Last year I was lucky enough to attend a ceremony in London where Jean Vanier received the Templeton Prize. Vanier (the founder of L’Arche and many other great initiatives) said to the assembled audience:
“There is a revolution going on. We are beginning to realise that everyone, every human being is important. We are beginning to see that every human being is beautiful. At the heart of this revolution are not the powerful, the wealthy or intelligent. It is people with disabilities who are showing us what is important – love, community and the freedom to be ourselves.”
This is so true. Despite austerity, despite confused and damaging Government policies, despite a culture of consumerism and ongoing prejudice – people with learning disabilities and their families continue to show that they not only belong, but they can lead the way to a better, more civilised and respectful society.
John O’Brien and Beth Mount, in their brilliant book Pathfinders, describe how the leadership that only people and families can provide, is constantly undermined by systems that keep people poor, drain them of energy and limit their potential. Yet even still, the sun keeps breaking through, for instance, they cite research from Canada where families were asked about the impact of the child with a disability in their lives:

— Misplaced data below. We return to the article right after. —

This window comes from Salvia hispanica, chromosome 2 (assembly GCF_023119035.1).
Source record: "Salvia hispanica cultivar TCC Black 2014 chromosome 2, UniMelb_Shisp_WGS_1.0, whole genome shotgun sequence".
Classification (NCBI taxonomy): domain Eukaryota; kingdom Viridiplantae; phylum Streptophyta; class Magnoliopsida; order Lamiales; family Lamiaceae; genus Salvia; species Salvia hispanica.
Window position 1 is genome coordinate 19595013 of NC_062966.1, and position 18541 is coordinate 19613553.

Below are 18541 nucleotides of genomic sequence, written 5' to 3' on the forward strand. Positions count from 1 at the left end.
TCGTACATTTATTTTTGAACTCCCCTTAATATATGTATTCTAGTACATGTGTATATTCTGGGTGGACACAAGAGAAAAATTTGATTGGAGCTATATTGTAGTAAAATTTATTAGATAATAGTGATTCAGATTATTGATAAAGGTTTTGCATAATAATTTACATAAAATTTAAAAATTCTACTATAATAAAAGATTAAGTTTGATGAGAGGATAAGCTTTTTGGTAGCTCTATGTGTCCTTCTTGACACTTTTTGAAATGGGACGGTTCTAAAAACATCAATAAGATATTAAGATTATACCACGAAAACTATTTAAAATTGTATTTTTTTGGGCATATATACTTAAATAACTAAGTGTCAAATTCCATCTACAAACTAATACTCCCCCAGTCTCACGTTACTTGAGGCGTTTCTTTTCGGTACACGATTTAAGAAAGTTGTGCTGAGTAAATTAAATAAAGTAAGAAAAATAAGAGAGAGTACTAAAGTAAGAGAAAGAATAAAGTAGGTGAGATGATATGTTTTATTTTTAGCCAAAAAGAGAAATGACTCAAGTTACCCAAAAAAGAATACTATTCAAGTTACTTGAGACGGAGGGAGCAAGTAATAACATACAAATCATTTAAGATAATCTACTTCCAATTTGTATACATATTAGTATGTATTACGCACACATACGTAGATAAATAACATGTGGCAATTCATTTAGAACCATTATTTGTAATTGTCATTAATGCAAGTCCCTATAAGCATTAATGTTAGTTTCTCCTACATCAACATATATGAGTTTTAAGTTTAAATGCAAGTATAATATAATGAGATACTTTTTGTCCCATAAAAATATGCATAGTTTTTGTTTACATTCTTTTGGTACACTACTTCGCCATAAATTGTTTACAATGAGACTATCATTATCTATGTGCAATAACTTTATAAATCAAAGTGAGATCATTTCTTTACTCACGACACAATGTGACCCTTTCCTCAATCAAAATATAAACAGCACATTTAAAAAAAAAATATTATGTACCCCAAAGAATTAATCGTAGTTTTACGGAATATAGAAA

- More than 70% said their family was stronger
- Almost 90% said that a wonderful person had come into their lives
- Almost 90% said they’d learned what was really important in life
- Over 50% said that they now laugh more
My rather childish response on first reading this was to shout: “Suck on that Peter Singer!” [Peter Singer being the eugenic philosopher who wrote Should the Baby Live? The Problem of Handicapped Infants.]
But it can still seem so hard. It can still seem so unfair. There are so many odds stacked up against families. Money continues to pour into dreadful institutional services – demeaning and abusing people. The system continues to control people, to place barriers before them and burdens on their backs.
Why is it so hard? Why do so many of the systems that should be there to help people get in the way, often doing harm, rather than good?
One concept that many of my friends and colleagues use to describe this problem is Serviceland – they picture the strange systems and assumptions of professionals, managers, social workers as a peculiar world unto itself. A world divorced from community, a world where limited assumptions have become normal, a world where small problems become huge barriers to change.
But while I recognise the truth of this description I also worry that if we are not careful we can end up further burdening families by failing to challenge services and professionals to offer the right kind of support. It may not be normal, but it is still quite possible for professionals to:
- Listen properly and offer good advice
- Form meaningful and supportive relationships
- Organise assistance which the person and family can direct
- Reduce the burdens on people’s backs